Jeffrey A. Kroessler, author of The Greater New York Sports Chronology, will speak at the Brooklyn Historical Society, 128 Pierrepont Street (corner of Clinton) tomorrow evening, Wednesday, March 2, from 6:00 to 7:30 p.m. Admission is a suggested donation of $5.
Jeffrey A. Kroessler’s comprehensive and entertaining time line stretches from the pastoral entertainments of the Dutch to the corporate captivity of professional sports. He chronicles events ranging from the truly heroic to the heartbreaking, from moments of municipal greatness to inescapable social change. Through it all he plants the world of sport at the very center of New York’s story.
In other BHS news, by popular demand the exhibit Painting Brooklyn Stories of Immigration and Survival, which had been scheduled to close February 27, has been extended until August 15.
Painting Brooklyn Stories of Immigration and Survival tells the stories of diverse individuals who have immigrated to Brooklyn. The people featured in the exhibition share their personal narratives that highlight the process of creating a new home in a new land and how they’ve incorporated their cultural traditions into their New York lives. Their stories speak of hope and despair, embrace and discrimination. For more information, please visit our exhibitions page.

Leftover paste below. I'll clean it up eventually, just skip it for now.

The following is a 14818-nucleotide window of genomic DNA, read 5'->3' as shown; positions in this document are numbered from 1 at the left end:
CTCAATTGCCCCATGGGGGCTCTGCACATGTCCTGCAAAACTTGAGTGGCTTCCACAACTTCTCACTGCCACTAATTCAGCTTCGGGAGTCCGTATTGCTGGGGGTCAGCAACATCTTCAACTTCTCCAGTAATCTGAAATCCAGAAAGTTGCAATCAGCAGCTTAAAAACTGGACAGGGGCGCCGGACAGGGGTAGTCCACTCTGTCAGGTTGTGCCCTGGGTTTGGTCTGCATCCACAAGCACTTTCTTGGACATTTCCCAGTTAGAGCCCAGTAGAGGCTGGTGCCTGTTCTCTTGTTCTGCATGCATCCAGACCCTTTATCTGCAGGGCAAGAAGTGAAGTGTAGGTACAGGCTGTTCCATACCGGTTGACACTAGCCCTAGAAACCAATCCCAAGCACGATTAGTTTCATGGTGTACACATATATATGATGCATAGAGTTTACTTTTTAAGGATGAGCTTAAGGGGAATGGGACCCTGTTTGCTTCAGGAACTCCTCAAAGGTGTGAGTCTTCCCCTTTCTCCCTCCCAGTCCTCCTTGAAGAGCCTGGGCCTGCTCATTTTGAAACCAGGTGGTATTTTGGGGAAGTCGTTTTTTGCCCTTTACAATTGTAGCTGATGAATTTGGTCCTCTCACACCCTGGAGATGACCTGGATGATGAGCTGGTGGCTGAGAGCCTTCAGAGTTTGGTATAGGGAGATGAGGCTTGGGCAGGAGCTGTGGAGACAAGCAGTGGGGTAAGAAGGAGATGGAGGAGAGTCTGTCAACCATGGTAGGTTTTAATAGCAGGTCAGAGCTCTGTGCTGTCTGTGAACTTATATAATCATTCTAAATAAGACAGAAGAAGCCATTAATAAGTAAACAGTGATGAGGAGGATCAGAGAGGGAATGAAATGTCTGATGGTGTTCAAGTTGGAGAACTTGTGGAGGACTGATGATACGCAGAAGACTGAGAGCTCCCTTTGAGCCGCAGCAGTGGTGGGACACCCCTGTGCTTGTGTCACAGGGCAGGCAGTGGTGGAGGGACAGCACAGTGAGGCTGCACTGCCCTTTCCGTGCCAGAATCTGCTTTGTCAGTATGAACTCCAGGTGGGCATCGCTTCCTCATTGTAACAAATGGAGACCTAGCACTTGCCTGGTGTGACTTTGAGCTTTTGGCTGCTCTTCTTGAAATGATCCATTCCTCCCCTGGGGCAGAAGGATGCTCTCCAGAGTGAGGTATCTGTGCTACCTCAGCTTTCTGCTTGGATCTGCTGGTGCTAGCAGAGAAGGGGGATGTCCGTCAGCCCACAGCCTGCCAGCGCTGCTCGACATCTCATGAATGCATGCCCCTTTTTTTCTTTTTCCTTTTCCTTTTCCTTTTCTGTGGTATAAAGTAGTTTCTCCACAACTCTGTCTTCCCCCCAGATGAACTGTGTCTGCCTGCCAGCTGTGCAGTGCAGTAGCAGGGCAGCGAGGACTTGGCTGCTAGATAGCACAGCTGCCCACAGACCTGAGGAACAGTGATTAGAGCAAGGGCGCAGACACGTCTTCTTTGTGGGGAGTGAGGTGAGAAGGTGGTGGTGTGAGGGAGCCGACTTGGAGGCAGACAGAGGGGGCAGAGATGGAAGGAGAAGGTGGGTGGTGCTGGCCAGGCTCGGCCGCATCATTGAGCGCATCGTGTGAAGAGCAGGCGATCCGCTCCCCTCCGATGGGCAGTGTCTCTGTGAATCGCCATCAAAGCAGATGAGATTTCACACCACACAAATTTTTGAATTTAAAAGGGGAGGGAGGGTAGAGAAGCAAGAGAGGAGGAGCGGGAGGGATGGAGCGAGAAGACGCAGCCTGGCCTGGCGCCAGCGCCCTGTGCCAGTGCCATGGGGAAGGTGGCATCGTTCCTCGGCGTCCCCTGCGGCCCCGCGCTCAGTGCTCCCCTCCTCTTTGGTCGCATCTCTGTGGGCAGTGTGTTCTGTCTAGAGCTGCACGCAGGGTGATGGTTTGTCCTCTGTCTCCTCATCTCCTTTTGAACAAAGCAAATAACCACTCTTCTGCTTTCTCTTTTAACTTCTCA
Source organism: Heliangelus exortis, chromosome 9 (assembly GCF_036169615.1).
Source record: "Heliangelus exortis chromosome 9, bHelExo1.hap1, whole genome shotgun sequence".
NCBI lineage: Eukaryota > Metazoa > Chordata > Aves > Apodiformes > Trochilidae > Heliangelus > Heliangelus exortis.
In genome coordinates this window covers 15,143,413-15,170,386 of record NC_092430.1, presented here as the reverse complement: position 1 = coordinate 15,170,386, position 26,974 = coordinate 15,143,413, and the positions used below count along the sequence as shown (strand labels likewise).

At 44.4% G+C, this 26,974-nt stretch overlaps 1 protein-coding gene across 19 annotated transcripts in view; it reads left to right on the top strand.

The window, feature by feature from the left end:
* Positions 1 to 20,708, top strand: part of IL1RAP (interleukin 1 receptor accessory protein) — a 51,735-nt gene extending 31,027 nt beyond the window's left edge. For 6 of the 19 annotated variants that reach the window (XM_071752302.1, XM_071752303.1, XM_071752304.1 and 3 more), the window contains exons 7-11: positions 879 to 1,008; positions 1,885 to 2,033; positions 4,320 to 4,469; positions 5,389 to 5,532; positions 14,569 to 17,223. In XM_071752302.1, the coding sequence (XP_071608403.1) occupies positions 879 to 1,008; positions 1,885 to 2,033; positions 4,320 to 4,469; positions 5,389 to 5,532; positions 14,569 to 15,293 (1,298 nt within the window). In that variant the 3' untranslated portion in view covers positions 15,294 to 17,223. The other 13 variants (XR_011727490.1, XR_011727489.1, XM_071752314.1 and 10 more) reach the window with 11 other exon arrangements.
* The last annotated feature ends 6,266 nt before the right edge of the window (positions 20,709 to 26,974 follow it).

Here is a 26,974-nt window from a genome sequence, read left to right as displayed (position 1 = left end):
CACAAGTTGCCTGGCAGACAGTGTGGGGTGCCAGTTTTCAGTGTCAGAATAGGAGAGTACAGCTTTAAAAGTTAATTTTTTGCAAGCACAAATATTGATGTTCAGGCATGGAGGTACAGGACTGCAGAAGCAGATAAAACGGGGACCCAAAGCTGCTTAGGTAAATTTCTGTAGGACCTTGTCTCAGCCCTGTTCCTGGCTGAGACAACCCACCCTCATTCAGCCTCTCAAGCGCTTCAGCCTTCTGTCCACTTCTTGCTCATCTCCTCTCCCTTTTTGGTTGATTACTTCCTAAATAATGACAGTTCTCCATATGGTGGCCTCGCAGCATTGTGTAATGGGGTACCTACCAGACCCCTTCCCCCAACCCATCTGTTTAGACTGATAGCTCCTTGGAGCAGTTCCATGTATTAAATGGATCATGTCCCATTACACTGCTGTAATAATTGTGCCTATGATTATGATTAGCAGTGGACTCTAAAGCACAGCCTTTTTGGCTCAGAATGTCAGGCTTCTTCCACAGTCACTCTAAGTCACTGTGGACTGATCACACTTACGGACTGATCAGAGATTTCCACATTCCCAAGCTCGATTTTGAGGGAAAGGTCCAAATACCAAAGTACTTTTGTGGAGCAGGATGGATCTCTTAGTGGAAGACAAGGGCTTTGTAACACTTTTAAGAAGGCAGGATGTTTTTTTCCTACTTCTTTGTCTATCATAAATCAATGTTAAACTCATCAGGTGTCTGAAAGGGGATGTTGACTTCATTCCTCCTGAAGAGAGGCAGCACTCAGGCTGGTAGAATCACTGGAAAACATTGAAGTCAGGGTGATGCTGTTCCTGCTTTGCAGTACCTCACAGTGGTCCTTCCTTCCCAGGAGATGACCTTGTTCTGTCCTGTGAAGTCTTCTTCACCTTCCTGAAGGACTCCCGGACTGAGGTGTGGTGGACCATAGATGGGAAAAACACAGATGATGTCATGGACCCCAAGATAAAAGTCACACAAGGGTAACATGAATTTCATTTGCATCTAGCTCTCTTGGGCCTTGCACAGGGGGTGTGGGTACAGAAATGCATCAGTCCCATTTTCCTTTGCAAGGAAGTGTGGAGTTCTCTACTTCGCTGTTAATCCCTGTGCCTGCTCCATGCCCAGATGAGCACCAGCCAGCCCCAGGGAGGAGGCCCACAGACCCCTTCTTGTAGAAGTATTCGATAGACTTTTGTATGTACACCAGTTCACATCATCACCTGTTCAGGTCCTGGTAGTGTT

On this Thursday evening, March 3, beginning at 6:00 p.m., BHS will present “Haitian Music from Vodou to Gospel, Rara to Hip Hop,” a lecture by researcher and scholar Dr. Elizabeth McAlister, of Wesleyan University.
McAlister earned her Ph.D. from Yale in American Studies, with expertise in Afro-Caribbean religions. Her first book is Rara! Vodou, Power, and Performance in Haiti and its Diaspora. Her talk will consider these questions: What sets Haitian music apart from other Caribbean music? How has Haiti’s fierce politics of independence shaped its musical traditions? How is music a part of Afro-Creole religious tradition, Christian worship and Carnival parades? Why did so many Haitian earthquake survivors react to the disaster by singing? The presentation will include sound samples to allow listeners to hear and consider the genius and meanings of a variety of Haitian musical styles. Suggested donation $5.
This will be the first in a series of lectures at BHS titled The Sounds of Immigrant New York, presented in conjunction with the Center for Traditional Music and Dance. we will keep you updated on future lectures in this series.